In Fremont’s report to the Washington [D.C.] government, he mentioned the trouble between the Snake and the Cheyenne Indians, and also made mention of seeing our Emigration. His was a topographical map-making expedition, and the maps — made, of course, without the aid of surveys — seem to me to be amazingly complete.

It was on his second expedition that he followed our Emigration for a time. When our people saw that he traveled in a carriage and with seeming comforts as compared to our jolting, lumbering wagons (he was even said to have a rubber sheet to keep himself and his instruments dry, and other such luxuries), some of the emigrants appeared to resent it. They made disparaging remarks, and grumbled because public money supplied such great comforts.

Kit Carson

Kit Carson

At that time he was a Brevet Captain of the Topographical Engineers, and not as well known as he was after the Mexican War. I remember him because I was looking for a band of Indians when he came up to us. Kit Carson was with him.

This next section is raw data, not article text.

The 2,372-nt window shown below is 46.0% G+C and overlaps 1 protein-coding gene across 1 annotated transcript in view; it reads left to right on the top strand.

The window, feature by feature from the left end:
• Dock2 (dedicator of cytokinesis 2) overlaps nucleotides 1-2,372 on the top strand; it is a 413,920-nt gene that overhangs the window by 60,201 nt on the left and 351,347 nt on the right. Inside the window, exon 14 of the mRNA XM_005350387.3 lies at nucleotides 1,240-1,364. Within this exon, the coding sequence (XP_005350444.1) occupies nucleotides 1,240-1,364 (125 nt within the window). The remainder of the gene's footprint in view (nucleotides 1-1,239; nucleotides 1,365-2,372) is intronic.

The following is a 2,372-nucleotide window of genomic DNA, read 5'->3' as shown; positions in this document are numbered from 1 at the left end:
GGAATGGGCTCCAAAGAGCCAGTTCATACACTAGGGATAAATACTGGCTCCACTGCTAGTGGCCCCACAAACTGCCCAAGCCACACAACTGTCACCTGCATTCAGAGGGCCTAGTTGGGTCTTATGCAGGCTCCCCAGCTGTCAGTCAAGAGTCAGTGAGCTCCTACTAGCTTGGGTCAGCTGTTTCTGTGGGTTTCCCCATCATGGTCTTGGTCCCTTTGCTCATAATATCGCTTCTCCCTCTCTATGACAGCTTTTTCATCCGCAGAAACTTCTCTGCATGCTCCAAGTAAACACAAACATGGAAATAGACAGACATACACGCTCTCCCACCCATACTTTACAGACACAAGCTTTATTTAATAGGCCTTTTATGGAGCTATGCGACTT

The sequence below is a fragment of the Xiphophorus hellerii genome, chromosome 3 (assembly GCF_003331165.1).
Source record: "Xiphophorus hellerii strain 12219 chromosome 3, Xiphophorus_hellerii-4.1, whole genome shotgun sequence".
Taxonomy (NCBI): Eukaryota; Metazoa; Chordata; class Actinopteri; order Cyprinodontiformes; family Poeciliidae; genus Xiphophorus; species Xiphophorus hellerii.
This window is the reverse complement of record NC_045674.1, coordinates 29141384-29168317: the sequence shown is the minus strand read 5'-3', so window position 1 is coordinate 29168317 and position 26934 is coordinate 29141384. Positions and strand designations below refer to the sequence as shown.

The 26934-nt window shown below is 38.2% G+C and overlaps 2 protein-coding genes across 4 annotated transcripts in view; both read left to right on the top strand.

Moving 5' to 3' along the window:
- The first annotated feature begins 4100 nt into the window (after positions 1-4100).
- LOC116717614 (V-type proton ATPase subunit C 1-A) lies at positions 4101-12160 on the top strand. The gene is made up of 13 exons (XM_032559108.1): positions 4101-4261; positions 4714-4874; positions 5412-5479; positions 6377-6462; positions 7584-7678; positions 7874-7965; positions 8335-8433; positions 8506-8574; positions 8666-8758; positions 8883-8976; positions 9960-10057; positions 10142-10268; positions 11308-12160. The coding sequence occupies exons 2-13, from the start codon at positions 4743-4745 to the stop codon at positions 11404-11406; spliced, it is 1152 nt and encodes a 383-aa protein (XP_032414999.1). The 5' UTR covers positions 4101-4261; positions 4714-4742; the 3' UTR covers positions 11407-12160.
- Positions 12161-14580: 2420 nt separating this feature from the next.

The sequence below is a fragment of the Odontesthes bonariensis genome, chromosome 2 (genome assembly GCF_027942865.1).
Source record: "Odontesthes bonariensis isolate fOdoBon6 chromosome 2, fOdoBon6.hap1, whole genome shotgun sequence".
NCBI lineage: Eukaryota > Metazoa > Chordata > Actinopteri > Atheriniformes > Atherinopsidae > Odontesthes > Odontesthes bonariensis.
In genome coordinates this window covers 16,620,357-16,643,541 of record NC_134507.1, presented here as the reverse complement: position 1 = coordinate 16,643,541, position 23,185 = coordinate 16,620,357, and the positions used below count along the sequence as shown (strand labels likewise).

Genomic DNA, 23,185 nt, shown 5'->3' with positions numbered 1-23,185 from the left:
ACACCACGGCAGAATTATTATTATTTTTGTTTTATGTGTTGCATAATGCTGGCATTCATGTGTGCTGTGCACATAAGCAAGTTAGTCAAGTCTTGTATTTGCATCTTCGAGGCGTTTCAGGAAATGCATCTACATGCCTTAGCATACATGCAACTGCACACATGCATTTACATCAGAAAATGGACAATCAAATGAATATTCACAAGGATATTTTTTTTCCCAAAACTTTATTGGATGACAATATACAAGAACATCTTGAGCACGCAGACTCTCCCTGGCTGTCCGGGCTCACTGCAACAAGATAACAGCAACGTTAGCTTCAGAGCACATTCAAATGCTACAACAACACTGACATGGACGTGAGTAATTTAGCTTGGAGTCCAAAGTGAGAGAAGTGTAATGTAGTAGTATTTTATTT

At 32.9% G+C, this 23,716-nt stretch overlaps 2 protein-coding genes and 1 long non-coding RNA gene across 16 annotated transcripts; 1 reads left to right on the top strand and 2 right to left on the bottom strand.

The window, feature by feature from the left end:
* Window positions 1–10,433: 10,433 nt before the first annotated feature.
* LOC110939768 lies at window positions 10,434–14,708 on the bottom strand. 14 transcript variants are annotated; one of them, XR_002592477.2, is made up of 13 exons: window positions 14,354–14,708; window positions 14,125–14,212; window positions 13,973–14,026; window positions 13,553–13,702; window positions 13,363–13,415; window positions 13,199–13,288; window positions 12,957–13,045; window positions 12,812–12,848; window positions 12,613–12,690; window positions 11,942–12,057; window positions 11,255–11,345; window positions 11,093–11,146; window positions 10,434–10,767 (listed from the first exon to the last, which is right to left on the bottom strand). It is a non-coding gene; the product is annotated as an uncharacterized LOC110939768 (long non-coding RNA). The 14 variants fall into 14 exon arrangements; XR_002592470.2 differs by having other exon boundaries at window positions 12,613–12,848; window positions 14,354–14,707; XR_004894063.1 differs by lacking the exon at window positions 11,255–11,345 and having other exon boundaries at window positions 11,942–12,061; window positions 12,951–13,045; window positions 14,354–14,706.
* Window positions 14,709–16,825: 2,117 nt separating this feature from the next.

Father had known Carson somewhere else, and everyone had heard of him. There was not a red-blooded boy in our Emigrations but had played at being Kit Carson, the Indian Scout. Everyone was glad to see him. He ate supper with us and sat for a long while by our campfire. As a crowd gathered around, he told us many things about what we would find farther on, and advised about camping places, directions and suchlike.

I remember him very distinctly. I thought of him as being very tall, but rather slight. He wore a broad-brimmed gray hat, very old and battered, and a buckskin suit (I remember that it was heavily fringed up the outside seams). He was a hero to me, and I was determined to not miss a word that he said. He had fine, kindly eyes that crinkled at the corners when he smiled at me.” [pages 25-26]